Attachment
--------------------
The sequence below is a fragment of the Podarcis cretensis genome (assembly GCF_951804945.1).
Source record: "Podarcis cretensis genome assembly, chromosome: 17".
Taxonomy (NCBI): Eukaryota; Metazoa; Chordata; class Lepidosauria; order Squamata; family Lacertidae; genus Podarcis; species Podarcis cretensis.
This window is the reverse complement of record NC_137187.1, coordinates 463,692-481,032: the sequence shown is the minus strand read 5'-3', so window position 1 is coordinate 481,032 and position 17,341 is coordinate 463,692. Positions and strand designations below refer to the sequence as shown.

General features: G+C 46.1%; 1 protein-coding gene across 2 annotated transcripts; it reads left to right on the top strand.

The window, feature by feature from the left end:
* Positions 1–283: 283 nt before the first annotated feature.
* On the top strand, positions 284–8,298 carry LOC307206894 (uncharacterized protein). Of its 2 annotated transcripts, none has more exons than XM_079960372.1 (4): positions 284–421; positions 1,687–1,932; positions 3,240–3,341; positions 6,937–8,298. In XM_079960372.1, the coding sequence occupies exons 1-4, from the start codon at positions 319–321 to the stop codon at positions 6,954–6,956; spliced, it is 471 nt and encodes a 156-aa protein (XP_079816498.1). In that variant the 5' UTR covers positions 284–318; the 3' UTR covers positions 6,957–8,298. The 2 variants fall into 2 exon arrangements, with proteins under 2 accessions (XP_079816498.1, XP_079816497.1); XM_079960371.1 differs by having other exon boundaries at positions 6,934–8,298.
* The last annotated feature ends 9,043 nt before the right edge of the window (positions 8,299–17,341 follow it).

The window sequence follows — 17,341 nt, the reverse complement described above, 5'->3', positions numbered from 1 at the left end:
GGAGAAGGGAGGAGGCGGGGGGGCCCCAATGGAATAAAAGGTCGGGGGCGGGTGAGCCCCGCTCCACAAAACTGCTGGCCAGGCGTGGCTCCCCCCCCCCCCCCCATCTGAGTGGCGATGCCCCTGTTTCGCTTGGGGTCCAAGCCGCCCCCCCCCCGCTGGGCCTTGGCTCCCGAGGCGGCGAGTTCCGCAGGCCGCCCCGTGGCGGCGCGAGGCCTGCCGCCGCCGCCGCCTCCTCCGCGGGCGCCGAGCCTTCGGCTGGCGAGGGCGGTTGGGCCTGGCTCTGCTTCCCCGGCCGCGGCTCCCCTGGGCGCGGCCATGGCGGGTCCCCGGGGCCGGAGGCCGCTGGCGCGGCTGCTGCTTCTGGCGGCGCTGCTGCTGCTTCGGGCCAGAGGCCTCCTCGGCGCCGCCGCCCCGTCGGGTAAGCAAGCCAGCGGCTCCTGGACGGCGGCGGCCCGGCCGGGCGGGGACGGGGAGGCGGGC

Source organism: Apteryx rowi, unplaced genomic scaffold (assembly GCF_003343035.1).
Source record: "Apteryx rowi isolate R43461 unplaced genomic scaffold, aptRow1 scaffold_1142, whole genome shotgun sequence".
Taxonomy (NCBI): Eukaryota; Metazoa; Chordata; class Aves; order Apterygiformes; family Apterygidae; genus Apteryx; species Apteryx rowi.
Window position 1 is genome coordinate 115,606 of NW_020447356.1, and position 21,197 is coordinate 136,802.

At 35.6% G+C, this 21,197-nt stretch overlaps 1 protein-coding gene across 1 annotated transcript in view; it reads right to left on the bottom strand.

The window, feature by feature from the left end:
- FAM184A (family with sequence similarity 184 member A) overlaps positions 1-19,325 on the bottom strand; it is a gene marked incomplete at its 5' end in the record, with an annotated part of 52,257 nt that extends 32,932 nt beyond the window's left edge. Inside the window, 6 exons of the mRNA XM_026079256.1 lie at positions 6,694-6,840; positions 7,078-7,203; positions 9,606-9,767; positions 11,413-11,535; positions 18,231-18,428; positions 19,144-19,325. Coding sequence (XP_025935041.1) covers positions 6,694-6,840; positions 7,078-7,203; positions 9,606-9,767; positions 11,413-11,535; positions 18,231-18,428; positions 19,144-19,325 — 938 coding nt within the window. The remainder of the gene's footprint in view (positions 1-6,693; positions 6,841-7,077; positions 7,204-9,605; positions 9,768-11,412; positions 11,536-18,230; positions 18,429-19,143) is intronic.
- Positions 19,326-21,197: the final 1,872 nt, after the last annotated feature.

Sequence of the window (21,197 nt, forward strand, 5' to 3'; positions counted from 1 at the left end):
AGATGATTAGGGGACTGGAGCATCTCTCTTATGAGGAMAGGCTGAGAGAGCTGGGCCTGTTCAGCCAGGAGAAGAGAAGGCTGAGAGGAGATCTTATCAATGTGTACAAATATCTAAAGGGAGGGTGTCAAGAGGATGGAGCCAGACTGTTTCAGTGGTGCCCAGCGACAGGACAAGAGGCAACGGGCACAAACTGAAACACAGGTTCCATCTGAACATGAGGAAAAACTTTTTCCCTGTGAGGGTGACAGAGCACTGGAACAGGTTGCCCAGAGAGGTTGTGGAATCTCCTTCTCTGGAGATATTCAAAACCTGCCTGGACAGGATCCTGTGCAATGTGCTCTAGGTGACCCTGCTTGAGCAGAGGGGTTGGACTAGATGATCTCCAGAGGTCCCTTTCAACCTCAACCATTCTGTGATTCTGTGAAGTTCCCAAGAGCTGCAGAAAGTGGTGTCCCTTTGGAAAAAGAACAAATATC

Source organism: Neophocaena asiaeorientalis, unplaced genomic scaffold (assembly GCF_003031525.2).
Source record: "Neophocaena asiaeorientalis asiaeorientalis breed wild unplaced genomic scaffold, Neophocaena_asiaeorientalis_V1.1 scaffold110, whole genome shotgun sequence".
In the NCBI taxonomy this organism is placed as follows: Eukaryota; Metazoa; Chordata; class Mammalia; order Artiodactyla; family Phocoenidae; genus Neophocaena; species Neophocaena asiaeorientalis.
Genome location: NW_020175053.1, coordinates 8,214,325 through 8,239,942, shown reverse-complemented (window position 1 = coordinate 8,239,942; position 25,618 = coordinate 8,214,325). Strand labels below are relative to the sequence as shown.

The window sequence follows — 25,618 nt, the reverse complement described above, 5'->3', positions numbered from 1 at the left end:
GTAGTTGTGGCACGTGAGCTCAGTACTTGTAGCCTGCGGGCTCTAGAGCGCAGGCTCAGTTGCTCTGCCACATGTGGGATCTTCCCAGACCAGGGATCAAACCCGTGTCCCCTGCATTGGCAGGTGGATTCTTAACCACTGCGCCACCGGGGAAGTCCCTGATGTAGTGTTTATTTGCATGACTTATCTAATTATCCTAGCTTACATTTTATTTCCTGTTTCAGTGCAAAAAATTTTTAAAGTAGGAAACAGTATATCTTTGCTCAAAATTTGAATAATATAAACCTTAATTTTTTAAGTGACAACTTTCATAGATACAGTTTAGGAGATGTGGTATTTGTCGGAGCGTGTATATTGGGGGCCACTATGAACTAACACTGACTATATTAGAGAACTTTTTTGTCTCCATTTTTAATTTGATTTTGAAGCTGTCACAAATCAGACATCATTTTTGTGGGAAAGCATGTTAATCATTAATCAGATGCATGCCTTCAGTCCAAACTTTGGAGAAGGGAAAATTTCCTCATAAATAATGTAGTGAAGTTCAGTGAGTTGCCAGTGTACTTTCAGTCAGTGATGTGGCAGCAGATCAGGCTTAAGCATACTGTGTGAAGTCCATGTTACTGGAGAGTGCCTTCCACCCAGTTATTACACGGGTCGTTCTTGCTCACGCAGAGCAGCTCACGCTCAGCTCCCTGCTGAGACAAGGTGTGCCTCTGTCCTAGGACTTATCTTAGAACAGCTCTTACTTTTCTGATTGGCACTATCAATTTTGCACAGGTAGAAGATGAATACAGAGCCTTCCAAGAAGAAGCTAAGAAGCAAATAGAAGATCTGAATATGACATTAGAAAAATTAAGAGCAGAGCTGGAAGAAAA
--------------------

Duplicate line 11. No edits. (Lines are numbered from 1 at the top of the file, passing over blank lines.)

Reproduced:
GGAGAAGGGAGGAGGCGGGGGGGCCCCAATGGAATAAAAGGTCGGGGGCGGGTGAGCCCCGCTCCACAAAACTGCTGGCCAGGCGTGGCTCCCCCCCCCCCCCCCATCTGAGTGGCGATGCCCCTGTTTCGCTTGGGGTCCAAGCCGCCCCCCCCCCGCTGGGCCTTGGCTCCCGAGGCGGCGAGTTCCGCAGGCCGCCCCGTGGCGGCGCGAGGCCTGCCGCCGCCGCCGCCTCCTCCGCGGGCGCCGAGCCTTCGGCTGGCGAGGGCGGTTGGGCCTGGCTCTGCTTCCCCGGCCGCGGCTCCCCTGGGCGCGGCCATGGCGGGTCCCCGGGGCCGGAGGCCGCTGGCGCGGCTGCTGCTTCTGGCGGCGCTGCTGCTGCTTCGGGCCAGAGGCCTCCTCGGCGCCGCCGCCCCGTCGGGTAAGCAAGCCAGCGGCTCCTGGACGGCGGCGGCCCGGCCGGGCGGGGACGGGGAGGCGGGC